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Between 500 and 1500 people over the age of 19 are being sought to try the Bluetooth-enabled cards in the suburb of Ngongotahā.
The experiment aims to understand how the technology works in a real-world environment and whether it is compatible with current contact tracing methods.
Cards can be worn around a person's neck or clipped to a belt and detect Bluetooth signals with anyone nearby also wearing a card to build a record of contacts.
The week-long trial starts on November 9.
Co-designed by Te Arawa Covid-19 Response Hub, the Ministry of Health and the Universities of Otago and Waikato, the trial aims to understand how the card works, its compatibility with contact tracing systems, and how people will receive it.
"Effective and efficient contact-tracing could literally mean the difference between life and death for some of our whānau, and we need to ensure we have the ability to identify potential contacts, and reach and isolate people quickly.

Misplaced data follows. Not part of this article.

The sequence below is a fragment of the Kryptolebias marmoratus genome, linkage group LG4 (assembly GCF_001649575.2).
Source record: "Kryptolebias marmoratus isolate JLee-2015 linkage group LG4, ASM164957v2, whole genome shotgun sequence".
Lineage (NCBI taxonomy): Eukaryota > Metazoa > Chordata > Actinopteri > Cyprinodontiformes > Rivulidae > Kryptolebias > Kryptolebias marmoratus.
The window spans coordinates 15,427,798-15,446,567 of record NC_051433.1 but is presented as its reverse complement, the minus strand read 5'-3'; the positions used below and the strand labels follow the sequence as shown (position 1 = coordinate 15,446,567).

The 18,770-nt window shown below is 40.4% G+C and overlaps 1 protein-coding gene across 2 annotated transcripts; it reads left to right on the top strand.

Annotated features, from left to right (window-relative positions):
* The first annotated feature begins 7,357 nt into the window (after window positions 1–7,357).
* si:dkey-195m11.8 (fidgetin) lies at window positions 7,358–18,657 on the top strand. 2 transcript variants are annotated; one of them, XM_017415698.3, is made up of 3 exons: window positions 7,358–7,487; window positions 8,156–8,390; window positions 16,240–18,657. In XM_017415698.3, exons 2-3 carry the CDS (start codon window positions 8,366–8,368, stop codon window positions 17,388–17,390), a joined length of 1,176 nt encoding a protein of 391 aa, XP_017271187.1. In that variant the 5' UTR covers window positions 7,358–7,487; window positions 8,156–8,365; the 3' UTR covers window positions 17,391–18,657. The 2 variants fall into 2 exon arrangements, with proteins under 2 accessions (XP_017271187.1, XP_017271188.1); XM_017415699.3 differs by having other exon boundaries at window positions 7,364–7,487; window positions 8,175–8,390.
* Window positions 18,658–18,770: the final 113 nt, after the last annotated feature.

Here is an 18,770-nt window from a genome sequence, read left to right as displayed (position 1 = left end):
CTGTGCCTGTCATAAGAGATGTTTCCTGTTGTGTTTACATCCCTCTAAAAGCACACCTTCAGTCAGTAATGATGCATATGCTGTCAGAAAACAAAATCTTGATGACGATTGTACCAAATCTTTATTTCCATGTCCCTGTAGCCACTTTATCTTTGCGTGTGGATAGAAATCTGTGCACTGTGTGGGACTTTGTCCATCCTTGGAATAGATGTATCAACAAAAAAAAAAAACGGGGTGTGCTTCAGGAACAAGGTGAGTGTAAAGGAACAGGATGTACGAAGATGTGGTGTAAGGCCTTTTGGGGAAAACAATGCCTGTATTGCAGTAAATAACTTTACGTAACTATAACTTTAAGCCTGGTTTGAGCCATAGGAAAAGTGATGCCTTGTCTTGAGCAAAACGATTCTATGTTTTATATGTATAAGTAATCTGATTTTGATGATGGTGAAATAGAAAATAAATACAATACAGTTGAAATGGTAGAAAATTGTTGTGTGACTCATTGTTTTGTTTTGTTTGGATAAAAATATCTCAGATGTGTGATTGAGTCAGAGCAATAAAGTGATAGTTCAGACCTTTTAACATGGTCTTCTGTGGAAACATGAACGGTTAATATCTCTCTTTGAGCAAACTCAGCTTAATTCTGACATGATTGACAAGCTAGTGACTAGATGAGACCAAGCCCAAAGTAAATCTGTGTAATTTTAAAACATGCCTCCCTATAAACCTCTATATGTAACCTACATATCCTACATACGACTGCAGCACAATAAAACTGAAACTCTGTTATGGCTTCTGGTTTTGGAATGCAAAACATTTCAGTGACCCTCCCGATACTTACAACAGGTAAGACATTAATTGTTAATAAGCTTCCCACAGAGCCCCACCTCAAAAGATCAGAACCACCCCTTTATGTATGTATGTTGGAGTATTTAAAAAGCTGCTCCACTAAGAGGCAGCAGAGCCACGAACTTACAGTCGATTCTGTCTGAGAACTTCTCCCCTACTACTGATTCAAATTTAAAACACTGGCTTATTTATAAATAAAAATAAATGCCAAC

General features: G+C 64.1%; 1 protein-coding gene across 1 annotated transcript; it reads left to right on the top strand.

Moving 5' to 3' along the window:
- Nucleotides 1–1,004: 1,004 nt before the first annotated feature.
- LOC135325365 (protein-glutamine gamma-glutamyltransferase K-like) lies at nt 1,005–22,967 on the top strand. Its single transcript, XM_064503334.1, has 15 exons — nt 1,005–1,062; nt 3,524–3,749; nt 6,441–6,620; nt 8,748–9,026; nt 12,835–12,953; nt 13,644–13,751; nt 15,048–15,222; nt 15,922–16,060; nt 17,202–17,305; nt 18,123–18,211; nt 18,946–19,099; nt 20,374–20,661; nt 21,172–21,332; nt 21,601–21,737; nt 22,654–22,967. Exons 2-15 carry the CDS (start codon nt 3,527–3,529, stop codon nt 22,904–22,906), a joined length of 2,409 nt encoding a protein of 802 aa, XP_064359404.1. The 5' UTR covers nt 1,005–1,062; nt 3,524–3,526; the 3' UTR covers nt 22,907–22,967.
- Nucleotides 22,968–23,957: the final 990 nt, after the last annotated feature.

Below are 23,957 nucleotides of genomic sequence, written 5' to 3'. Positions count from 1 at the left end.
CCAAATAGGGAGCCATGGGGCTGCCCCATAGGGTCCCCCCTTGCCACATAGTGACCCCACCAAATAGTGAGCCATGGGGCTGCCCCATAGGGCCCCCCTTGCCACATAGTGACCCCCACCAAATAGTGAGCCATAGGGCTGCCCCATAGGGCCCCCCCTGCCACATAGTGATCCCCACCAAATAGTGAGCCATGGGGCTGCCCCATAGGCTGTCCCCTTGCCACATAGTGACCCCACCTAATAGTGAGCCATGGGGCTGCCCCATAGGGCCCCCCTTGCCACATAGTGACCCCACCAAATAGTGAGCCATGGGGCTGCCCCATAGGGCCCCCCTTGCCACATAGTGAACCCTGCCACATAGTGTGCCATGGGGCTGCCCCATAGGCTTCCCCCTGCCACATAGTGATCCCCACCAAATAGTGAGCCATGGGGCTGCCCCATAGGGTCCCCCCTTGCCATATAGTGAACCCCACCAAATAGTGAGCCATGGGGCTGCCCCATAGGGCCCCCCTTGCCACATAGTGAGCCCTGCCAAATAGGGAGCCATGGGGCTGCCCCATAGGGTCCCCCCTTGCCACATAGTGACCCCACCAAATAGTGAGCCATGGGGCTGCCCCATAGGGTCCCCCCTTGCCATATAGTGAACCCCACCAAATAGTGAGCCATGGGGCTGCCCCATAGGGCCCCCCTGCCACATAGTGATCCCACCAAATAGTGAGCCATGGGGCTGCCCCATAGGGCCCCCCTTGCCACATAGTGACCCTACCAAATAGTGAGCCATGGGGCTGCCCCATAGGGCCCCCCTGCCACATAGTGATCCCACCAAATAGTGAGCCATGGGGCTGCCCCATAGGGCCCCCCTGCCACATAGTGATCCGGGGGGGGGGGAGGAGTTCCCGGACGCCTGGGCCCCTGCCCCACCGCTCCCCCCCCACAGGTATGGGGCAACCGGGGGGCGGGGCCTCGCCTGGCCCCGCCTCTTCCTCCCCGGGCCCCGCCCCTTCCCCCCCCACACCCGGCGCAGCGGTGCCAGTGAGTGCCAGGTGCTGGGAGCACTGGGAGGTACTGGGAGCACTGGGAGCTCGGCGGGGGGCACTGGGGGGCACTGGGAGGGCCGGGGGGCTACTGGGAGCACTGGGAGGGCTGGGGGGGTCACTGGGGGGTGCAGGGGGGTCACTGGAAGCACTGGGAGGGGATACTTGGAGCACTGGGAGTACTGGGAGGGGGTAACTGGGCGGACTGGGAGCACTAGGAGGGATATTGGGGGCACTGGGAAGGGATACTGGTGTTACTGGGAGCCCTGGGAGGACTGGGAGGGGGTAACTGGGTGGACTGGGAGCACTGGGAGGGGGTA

"Many koeke do not own smartphones, and large numbers of our whānau have an older phone that does not support the government's contact tracing app."
Deputy Director-General of Health Shayne Hunter said the card had the potential to help with contact tracing.
"Covid-19 is evolving and not going away - we must explore all options to protect our communities here in Aotearoa, and to prevent the need for further lockdowns."
Government Digital Services Minister Kris Faafoi acknowledged the commitment of the Ngongotahā community and local leaders.
"Their support and leadership of this trial will provide important help for the Government to decide if a card could be rolled out as an additional contact tracing option to benefit all of Aotearoa/New Zealand."
People can sign up online for the trial or register in person from October 30 at various locations in Ngongotahā.